Language Identification of Encrypted VoIP Traffic: Alejandra y Roberto or Alice and Bob?
Charles V. Wright,
Fabian Monrose, and
Gerald M. Masson
Voice over IP (VoIP) has become a popular protocol for making phone
calls over the Internet. Due to the potential transit of sensitive
conversations over untrusted network infrastructure, it is well
understood that the contents of a VoIP session should be encrypted.
However, we demonstrate that current cryptographic techniques do not
provide adequate protection when the underlying audio is encoded
using bandwidth-saving Variable Bit Rate (VBR) coders. Explicitly,
we use the length of encrypted VoIP packets to tackle the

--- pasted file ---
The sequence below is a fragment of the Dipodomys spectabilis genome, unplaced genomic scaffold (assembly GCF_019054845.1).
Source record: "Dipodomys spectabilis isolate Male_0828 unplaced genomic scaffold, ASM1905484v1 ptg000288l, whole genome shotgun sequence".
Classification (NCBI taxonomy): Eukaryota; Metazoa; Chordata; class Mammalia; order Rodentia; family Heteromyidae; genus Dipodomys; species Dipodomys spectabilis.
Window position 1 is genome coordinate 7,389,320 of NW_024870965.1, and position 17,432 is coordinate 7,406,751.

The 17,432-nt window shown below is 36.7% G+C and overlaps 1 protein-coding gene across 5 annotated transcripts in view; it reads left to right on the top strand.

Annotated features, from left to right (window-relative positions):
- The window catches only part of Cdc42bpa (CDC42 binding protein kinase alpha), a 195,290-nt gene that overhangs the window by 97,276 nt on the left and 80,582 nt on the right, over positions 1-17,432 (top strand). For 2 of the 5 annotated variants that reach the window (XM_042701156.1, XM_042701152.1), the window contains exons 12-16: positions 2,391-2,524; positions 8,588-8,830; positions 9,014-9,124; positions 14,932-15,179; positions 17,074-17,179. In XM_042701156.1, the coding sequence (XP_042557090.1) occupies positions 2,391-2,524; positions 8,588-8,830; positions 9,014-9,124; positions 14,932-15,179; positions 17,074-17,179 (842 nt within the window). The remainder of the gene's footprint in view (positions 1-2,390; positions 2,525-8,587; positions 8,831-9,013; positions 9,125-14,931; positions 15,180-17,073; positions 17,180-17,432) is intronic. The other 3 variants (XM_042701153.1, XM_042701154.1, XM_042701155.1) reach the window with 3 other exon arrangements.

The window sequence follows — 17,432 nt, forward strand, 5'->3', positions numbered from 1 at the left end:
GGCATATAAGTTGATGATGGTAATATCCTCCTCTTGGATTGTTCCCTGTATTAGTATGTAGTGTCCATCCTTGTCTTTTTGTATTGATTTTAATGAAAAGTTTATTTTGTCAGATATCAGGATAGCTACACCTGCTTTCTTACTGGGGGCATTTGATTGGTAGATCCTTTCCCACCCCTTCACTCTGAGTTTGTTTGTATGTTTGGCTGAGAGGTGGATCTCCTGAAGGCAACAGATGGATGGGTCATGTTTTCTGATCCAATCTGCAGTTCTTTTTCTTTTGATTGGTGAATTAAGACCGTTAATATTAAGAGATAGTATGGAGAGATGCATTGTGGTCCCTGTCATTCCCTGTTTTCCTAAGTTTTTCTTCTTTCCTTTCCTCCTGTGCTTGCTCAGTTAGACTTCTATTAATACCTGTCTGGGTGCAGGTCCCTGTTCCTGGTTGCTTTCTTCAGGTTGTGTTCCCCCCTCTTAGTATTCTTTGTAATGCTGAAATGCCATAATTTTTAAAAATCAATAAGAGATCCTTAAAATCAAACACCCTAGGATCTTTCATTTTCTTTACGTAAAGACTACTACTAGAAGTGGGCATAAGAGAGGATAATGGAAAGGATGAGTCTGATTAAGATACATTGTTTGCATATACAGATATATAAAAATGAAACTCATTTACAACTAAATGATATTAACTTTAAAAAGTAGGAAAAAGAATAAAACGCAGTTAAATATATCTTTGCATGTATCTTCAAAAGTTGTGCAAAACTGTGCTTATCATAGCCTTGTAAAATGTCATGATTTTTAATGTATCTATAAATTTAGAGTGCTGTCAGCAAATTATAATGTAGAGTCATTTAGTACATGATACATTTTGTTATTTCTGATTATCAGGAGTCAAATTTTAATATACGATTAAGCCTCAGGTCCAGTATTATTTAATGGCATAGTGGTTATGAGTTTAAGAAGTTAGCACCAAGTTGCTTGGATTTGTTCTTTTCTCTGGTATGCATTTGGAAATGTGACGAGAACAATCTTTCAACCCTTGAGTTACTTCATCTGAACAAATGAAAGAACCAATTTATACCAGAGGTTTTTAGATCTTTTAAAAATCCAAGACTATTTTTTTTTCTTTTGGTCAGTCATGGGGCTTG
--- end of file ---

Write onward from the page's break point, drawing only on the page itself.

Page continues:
challenging task of identifying the language of the conversation.
Our empirical analysis of 2,066 native speakers of 21 different
languages shows that a substantial amount of information can be
discerned from encrypted VoIP traffic. For instance, our 21-way
classifier achieves 66% accuracy, almost a 14-fold improvement over
random guessing. For 14 of the 21 languages, the accuracy is greater than 90%.
We achieve an overall binary classification (e.g., "Is this a
Spanish or English conversation?"
) rate of 86.6%. Our analysis
highlights what we believe to be interesting new privacy issues in VoIP.